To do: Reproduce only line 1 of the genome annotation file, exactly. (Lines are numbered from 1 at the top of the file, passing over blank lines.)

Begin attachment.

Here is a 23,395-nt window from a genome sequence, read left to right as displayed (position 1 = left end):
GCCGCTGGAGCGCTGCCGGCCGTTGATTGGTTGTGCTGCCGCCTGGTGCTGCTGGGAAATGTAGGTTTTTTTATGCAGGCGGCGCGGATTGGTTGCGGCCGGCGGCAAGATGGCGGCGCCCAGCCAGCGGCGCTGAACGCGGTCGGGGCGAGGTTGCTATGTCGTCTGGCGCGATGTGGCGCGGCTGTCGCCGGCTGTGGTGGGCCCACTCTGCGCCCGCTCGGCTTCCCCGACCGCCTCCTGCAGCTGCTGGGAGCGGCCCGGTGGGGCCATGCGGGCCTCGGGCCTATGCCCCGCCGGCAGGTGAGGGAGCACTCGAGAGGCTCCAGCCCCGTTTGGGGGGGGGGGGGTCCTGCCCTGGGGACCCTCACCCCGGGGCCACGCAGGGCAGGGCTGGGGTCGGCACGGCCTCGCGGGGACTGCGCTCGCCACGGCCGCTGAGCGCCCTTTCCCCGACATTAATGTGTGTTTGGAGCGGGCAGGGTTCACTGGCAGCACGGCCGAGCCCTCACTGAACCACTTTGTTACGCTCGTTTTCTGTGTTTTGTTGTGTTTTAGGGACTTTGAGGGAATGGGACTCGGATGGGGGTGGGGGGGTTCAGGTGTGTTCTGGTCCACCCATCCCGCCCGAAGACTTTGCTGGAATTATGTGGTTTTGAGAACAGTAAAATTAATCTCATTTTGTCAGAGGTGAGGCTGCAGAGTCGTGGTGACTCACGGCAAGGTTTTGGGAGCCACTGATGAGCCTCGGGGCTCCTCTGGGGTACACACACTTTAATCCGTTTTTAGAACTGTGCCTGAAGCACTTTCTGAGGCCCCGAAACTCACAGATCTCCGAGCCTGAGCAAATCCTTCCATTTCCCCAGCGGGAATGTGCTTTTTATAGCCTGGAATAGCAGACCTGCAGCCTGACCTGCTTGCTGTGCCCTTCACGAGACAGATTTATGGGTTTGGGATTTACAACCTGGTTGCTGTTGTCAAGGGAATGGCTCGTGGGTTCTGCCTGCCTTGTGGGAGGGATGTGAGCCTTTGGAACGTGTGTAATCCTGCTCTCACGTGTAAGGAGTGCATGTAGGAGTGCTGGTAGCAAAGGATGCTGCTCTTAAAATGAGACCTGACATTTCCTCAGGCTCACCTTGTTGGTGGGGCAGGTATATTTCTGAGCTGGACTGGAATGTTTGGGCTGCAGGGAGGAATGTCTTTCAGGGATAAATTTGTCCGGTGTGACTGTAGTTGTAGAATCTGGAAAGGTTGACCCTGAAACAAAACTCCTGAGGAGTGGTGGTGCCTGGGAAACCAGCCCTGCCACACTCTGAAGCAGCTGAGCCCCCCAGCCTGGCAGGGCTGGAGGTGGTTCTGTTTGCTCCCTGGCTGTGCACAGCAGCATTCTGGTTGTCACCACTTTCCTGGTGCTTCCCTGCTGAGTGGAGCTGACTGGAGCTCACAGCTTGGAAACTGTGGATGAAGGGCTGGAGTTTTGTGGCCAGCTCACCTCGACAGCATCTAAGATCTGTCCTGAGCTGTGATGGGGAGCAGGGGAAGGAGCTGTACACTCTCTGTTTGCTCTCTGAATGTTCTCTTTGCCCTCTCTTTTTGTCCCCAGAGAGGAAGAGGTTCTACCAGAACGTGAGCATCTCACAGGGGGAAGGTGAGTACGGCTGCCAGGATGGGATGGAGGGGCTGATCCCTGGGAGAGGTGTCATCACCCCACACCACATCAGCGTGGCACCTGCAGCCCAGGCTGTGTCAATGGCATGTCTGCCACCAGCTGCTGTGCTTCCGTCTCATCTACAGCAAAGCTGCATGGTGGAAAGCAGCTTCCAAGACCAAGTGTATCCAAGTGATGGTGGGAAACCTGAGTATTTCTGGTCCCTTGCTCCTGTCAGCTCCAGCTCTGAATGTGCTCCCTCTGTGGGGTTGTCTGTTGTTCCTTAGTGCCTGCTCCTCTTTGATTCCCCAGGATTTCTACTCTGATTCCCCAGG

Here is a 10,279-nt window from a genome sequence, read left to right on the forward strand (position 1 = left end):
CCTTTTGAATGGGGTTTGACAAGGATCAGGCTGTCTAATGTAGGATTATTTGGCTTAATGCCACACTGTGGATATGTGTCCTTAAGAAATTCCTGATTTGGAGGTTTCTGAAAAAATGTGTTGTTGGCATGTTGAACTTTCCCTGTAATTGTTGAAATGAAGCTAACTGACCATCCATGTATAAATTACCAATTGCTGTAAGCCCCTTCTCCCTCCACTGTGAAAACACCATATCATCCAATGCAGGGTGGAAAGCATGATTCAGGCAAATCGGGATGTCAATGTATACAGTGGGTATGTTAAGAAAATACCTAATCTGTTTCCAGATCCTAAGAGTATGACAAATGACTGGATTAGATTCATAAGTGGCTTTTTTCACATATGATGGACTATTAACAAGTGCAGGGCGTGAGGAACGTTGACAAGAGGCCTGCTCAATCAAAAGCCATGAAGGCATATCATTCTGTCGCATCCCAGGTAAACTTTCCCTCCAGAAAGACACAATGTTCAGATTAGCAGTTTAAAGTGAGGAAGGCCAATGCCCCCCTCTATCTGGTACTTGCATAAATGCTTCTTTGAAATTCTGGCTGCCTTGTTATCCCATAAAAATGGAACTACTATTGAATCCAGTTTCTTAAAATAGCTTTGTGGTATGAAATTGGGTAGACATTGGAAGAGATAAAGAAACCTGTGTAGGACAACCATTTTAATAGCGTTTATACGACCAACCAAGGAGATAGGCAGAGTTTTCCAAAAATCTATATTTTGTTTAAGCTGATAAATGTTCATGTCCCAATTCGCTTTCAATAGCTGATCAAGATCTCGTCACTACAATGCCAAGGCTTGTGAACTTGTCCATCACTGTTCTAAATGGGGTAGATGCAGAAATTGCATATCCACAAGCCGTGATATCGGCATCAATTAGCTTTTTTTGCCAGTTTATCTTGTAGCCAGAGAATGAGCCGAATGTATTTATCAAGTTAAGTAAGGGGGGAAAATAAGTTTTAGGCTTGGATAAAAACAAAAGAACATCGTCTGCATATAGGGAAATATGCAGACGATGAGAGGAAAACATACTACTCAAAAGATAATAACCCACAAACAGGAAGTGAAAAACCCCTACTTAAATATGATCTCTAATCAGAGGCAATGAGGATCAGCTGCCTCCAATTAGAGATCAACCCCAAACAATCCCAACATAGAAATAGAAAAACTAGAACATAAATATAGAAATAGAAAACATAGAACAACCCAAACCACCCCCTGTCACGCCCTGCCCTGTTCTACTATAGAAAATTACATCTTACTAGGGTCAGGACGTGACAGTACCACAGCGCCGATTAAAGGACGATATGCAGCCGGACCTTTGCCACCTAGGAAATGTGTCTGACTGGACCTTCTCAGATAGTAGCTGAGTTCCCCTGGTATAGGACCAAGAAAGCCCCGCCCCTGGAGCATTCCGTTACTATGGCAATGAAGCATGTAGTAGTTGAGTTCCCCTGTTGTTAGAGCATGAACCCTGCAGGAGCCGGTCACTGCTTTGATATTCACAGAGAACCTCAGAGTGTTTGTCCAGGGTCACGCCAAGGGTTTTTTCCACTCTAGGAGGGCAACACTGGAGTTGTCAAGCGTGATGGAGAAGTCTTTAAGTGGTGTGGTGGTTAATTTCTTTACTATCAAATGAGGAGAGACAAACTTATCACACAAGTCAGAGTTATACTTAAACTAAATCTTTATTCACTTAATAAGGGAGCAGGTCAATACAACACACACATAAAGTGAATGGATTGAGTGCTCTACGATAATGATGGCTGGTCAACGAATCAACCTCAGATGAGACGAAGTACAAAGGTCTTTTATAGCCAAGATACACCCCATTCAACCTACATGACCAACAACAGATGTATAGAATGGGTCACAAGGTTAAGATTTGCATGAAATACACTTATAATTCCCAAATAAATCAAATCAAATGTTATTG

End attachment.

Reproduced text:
Here is a 23,395-nt window from a genome sequence, read left to right as displayed (position 1 = left end):